CULTURE

Women in ancient Greek drama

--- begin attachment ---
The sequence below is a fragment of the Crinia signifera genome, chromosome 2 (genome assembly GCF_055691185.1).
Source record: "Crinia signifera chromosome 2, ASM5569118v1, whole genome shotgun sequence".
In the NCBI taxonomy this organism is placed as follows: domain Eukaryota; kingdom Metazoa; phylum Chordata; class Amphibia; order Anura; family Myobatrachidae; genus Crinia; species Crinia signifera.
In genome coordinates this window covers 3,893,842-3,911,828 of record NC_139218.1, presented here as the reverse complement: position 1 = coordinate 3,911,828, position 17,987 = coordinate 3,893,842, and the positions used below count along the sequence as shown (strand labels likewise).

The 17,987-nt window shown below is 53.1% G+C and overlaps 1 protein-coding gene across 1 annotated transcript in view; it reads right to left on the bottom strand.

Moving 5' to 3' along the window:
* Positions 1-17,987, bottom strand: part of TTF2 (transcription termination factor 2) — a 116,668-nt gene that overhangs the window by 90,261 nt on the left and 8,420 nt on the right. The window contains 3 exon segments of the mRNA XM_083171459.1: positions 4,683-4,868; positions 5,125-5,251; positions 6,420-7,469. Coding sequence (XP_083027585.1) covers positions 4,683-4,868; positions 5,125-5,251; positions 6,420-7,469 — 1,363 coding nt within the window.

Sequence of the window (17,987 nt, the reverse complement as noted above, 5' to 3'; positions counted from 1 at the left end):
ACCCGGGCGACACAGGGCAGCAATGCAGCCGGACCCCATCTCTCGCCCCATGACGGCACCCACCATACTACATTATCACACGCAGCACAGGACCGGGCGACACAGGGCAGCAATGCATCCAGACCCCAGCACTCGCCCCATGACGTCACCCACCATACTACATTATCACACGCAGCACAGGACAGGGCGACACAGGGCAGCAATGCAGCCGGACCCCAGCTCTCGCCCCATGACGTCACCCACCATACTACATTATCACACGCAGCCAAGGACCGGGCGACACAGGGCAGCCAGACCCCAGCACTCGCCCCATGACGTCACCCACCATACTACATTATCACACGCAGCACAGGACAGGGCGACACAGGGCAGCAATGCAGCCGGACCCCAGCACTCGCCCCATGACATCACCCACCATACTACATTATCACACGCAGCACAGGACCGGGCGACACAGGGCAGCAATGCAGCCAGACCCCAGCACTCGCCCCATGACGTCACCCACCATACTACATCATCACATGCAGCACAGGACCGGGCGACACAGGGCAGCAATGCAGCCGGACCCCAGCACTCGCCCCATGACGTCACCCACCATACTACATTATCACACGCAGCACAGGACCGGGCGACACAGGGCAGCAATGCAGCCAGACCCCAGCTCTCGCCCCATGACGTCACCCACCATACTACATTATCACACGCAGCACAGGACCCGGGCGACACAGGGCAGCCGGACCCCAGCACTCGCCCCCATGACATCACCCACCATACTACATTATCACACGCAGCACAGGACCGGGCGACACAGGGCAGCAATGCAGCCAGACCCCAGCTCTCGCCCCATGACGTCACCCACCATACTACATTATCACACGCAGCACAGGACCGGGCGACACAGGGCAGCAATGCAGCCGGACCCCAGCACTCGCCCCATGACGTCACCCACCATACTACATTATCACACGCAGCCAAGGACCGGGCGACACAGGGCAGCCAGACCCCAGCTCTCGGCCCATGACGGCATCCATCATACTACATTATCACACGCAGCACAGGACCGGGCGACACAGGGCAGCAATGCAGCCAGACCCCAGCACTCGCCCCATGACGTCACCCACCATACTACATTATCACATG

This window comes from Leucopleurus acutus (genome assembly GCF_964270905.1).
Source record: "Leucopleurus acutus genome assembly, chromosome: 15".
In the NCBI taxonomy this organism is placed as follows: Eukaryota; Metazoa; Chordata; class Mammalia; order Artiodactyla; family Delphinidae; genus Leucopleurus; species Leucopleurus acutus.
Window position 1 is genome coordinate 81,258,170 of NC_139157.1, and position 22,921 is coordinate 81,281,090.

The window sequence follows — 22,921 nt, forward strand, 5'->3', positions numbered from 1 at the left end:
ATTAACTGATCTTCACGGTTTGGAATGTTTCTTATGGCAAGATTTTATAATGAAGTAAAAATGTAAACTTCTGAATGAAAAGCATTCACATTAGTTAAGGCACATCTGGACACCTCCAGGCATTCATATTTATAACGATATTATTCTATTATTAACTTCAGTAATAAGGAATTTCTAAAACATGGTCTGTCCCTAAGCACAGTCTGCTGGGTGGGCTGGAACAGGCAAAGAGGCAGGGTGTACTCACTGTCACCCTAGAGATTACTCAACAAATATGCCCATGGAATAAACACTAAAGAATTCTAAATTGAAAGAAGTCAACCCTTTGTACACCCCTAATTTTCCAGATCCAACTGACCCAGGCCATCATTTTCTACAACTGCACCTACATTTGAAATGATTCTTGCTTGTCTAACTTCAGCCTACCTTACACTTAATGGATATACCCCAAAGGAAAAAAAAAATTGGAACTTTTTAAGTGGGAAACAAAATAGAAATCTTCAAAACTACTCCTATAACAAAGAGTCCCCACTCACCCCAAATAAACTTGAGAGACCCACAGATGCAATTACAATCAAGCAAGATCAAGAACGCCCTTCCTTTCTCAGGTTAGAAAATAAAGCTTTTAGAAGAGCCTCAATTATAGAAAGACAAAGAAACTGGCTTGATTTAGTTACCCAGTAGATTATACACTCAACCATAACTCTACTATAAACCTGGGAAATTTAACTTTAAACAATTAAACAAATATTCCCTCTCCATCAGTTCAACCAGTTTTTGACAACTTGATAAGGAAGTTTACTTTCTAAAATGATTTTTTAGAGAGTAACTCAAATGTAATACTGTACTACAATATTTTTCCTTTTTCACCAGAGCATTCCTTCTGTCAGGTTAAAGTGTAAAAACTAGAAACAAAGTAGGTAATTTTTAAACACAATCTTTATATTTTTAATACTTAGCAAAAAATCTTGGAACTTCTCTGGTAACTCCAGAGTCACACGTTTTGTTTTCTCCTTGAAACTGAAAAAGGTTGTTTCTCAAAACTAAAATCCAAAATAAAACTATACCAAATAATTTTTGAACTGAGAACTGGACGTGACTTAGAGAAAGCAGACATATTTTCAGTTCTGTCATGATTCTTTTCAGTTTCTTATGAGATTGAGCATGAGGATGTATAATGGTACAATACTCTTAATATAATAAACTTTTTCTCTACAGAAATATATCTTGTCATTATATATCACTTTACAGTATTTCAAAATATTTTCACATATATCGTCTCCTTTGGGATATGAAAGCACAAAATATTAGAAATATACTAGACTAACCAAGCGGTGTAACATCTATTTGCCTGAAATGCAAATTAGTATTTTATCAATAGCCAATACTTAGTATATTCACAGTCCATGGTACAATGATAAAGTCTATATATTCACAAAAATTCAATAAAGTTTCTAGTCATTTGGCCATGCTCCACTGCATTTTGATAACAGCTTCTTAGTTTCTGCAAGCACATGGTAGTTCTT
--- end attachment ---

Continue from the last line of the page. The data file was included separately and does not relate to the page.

DELPHI – Images of the human body – brave, embattled, transcendent – were a keynote to the start of the XIII Meeting on Ancient Drama at the European Cultural Center of Delphi (ECCD) last Friday. The arresting sculptures by Alexandra Athanassiades in her exhibition «Horses and Armor» explore the body’s fragility and durability. Metal on the verge of disintegration seems to morph into wood in the shape of limbs. Torsos of warriors – now intact, here battle-scarred but still indomitable, there ruined and rusted but still recognizable – reveal the vulnerability and strength of the body and of the notional person inside the armor. Invitation to muse The material itself, corroding and disintegrating, echoes the damage the warrior’s body has sustained. The artifacts – torso and armor, the thing itself and its representation – are an invitation to muse on the body and mutability. «Heroines in Ancient Drama,» a small but evocative exhibition of costumes once worn by great performers opened the following day. The bodies may be absent but the costumes, all from the collection of the National Theater of Greece, possess a curious power, as if still inhabited, the aura of the actors almost tangible. The explosive power of a body stripped yet totally dominant was the visual focus of the first performance, Heiner Mueller’s «Medea Material,» a monologue directed by Anatoly Vasiliev. In a production that paradoxically made half the audience fidget while riveting the other half to their seats, it wasn’t just the transparent phallus strapped to Medea’s naked body that compelled attention. Valerie Dreville gave a tour de force performance of a Medea with a mission who eventually crushes the phallus, releasing its flammable contents to burn two dolls and her costume. Does this reduce her to «a half-crazed children slayer» as Tony Harrison chides men for doing in his «Medea: A Sex-War Opera,» from which he read at Delphi? Kathimerini English Edition asked Vasiliev if he saw Medea as a woman unhinged by grief, who destroys not only her own children but also their father’s ability to procreate, or as something more. «She’s a woman who transcends her destiny,» said Vasiliev, who sees Medea’s slaughter of her children not as revenge but «a sacrificial act.» Director Hans-Guenther Heyme’s decision to make the chorus of Euripides’ «Electra» into a gaggle of giggling girls in bikinis was another choice that divided the spectators. Some stayed, others fled, many argued the toss the following day at the conference, in a rerun of the ongoing argument about just how much innovation is acceptable when staging the classics. Opinions were so divided – participants couldn’t even agree on what they disagreed about – that the post-play discussions were unusually productive. Love and strife Women in ancient drama is the theme of this year’s meeting, and artists, actors, directors and academics came at the subject from every conceivable direction. To mention just a few: Bettany Hughes examined the timeless appeal of Helen, that «incomparable mixture of Eros and Eris, love and strife» in her lively presentation «Helen of Troy: Goddess, Princess, Whore.» Oliver Taplin, using vase painting to demonstrate that much of what we think we know about Medea is recent invention, argued that the reason ancient Greek drama has such power for reinvention is that it already «contains the seeds of change, the potential for different and rival versions.» For instance, in some earlier versions of the story it is not even Medea who kills the children. Judith Mossman looked at the problem of believing Cassandra whom «nobody ever believes except the audience» because they know their mythology. The symposium ended yesterday, and the meeting continues with a tribute commemorating the 80th anniversary of the first Delphic festivals, more papers, workshops and performances by young theater troupes. The final event takes the theme into the modern world with a two-day session, «The Tragic Heroine as a Symbol in Modern Society,» exploring the role of women in Western and Eastern society, jointly run with the Research Center for Gender Quality (KETHI). Well-attended as always, this year’s meeting attracted a larger number of young people, including students and teachers of theater studies, performers and directors. The ECCD deserves congratulations for maintaining its high standards and broadening its base to attract future standard-bearers for Delphi.